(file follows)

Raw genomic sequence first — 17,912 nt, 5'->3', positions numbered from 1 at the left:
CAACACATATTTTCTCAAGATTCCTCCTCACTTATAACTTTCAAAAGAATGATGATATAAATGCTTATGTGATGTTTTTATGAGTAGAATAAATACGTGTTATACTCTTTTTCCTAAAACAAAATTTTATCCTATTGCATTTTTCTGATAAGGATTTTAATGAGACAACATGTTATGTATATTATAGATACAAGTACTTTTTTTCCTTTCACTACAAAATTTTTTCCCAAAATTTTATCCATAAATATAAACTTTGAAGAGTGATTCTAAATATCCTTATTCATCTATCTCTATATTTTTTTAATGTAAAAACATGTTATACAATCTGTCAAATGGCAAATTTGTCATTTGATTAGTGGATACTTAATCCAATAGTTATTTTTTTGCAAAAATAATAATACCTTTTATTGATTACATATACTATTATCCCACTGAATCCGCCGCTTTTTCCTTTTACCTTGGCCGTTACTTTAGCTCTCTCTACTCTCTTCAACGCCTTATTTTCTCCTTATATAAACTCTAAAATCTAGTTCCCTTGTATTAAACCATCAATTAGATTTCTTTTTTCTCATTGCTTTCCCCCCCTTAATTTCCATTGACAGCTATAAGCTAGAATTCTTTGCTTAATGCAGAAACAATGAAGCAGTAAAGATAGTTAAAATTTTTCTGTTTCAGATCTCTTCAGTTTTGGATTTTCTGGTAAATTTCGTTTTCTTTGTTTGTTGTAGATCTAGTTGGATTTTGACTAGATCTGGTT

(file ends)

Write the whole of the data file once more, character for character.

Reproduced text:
Raw genomic sequence first — 17,912 nt, 5'->3', positions numbered from 1 at the left:
CAACACATATTTTCTCAAGATTCCTCCTCACTTATAACTTTCAAAAGAATGATGATATAAATGCTTATGTGATGTTTTTATGAGTAGAATAAATACGTGTTATACTCTTTTTCCTAAAACAAAATTTTATCCTATTGCATTTTTCTGATAAGGATTTTAATGAGACAACATGTTATGTATATTATAGATACAAGTACTTTTTTTCCTTTCACTACAAAATTTTTTCCCAAAATTTTATCCATAAATATAAACTTTGAAGAGTGATTCTAAATATCCTTATTCATCTATCTCTATATTTTTTTAATGTAAAAACATGTTATACAATCTGTCAAATGGCAAATTTGTCATTTGATTAGTGGATACTTAATCCAATAGTTATTTTTTTGCAAAAATAATAATACCTTTTATTGATTACATATACTATTATCCCACTGAATCCGCCGCTTTTTCCTTTTACCTTGGCCGTTACTTTAGCTCTCTCTACTCTCTTCAACGCCTTATTTTCTCCTTATATAAACTCTAAAATCTAGTTCCCTTGTATTAAACCATCAATTAGATTTCTTTTTTCTCATTGCTTTCCCCCCCTTAATTTCCATTGACAGCTATAAGCTAGAATTCTTTGCTTAATGCAGAAACAATGAAGCAGTAAAGATAGTTAAAATTTTTCTGTTTCAGATCTCTTCAGTTTTGGATTTTCTGGTAAATTTCGTTTTCTTTGTTTGTTGTAGATCTAGTTGGATTTTGACTAGATCTGGTT